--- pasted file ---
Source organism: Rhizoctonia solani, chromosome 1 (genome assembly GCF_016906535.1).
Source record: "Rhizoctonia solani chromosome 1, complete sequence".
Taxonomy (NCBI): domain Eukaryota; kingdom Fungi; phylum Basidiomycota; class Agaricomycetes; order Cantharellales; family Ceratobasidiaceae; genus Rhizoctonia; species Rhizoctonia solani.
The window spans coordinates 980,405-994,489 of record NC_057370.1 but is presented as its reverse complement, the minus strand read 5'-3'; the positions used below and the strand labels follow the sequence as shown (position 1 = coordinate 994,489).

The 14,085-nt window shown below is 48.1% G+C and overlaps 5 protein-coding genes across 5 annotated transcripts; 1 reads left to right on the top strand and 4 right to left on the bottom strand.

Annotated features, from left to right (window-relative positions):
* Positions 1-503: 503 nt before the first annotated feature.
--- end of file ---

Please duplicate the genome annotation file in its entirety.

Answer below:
Source organism: Rhizoctonia solani, chromosome 1 (genome assembly GCF_016906535.1).
Source record: "Rhizoctonia solani chromosome 1, complete sequence".
Taxonomy (NCBI): domain Eukaryota; kingdom Fungi; phylum Basidiomycota; class Agaricomycetes; order Cantharellales; family Ceratobasidiaceae; genus Rhizoctonia; species Rhizoctonia solani.
The window spans coordinates 980,405-994,489 of record NC_057370.1 but is presented as its reverse complement, the minus strand read 5'-3'; the positions used below and the strand labels follow the sequence as shown (position 1 = coordinate 994,489).

The 14,085-nt window shown below is 48.1% G+C and overlaps 5 protein-coding genes across 5 annotated transcripts; 1 reads left to right on the top strand and 4 right to left on the bottom strand.

Annotated features, from left to right (window-relative positions):
* Positions 1-503: 503 nt before the first annotated feature.